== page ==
# Polygon

A polygon is a shape of plane geometry. It’s made of straight lines connected to each other forming a “closed” shape.

Polygon comes from the Greek words ”poly”, meaning “many”, and “gonia”, meaning "angles". So it’s a shape with many angles.

## Types of polygons

There are several types of polygons.

Here are the most typical of them:

Convex | Concave |

All angles are less than 180˚ | One or more angles are more than 180˚. |

Regular | Irregular |

All angles and sides are equal. | Not all angles and sides are equal. |

## Convex polygons

**Angle sum**

The angle sum of a convex polygon with n sides is given by:

Triangles and rectangles are typical examples of convex polygons.

Let’s try to calculate the angle sum of the these two shapes with the formula above:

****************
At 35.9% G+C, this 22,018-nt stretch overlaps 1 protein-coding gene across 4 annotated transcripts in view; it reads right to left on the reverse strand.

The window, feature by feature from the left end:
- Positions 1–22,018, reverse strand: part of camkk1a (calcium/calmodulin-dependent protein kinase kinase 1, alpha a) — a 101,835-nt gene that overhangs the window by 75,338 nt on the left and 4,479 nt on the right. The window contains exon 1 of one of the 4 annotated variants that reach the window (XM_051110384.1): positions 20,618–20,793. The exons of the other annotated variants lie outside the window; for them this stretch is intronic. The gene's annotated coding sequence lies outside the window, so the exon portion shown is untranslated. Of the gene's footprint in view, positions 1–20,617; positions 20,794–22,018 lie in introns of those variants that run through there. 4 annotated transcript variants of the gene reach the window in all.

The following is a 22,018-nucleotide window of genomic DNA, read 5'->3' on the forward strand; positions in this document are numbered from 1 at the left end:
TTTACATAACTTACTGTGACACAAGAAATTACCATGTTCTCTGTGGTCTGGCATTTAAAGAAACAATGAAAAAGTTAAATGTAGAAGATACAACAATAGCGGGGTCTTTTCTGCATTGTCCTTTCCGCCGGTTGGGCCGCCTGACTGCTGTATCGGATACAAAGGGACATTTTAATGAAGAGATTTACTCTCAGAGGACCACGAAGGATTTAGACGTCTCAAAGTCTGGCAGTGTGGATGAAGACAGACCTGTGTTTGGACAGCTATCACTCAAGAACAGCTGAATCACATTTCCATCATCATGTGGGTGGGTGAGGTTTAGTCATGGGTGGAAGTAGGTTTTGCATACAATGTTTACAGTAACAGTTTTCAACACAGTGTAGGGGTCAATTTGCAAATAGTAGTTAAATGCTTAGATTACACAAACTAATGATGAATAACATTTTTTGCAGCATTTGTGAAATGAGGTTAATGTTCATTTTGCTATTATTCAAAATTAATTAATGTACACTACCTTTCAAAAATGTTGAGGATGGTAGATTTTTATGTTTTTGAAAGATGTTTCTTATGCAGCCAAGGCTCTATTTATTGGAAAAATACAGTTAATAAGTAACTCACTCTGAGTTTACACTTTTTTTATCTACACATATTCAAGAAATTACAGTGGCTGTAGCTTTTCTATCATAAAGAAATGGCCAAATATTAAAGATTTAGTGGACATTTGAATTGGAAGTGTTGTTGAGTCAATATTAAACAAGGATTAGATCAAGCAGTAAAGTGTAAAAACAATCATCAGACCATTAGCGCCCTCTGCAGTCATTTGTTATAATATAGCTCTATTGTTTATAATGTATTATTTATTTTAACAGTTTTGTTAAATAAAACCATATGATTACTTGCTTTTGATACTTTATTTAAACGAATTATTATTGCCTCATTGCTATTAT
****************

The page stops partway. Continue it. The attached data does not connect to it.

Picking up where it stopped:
Triangle:

Rectangle:

## Regular polygons

Regular polygons are the only polygons of which it’s possible to make general formulas applicable to all of them.**The circumference of a regular polygon**

where C is the circumference, n is the number of sides, and b is the side length.**The area of a regular polygon**

Where A is the area, n is the number of sides, and b is the side length.

Use the following formula instead, if your calculator hasn't got the cotangent feature.

## Area and circumference of a regular polygon

## Names of polygons

A polygon is named after its number of vertices.

Name | meaning | Angle sum | Examples |

Trigon | Triangle | 180 | The triangle is an important shape in triangulation. Triangulation was used in the old days to determine locations and to create maps. |

Tetragon | Quadrilateral | 360 | A football field |

Pentagon | 5-sided shape | 540 | The headquarters of the United States Department of Defense |

Hexagon | 6-sided shape | 720 | The hexagon is common in nature and in chemistry, for example the pattern you see inside a beehive or the structure of sugar molecules. |

Heptagon or septagon | 7-sided shape | 900 | British coins: 20 and 50 pence. |

Octagon | 8-sided shape | 1080 | Stop sign in traffic. |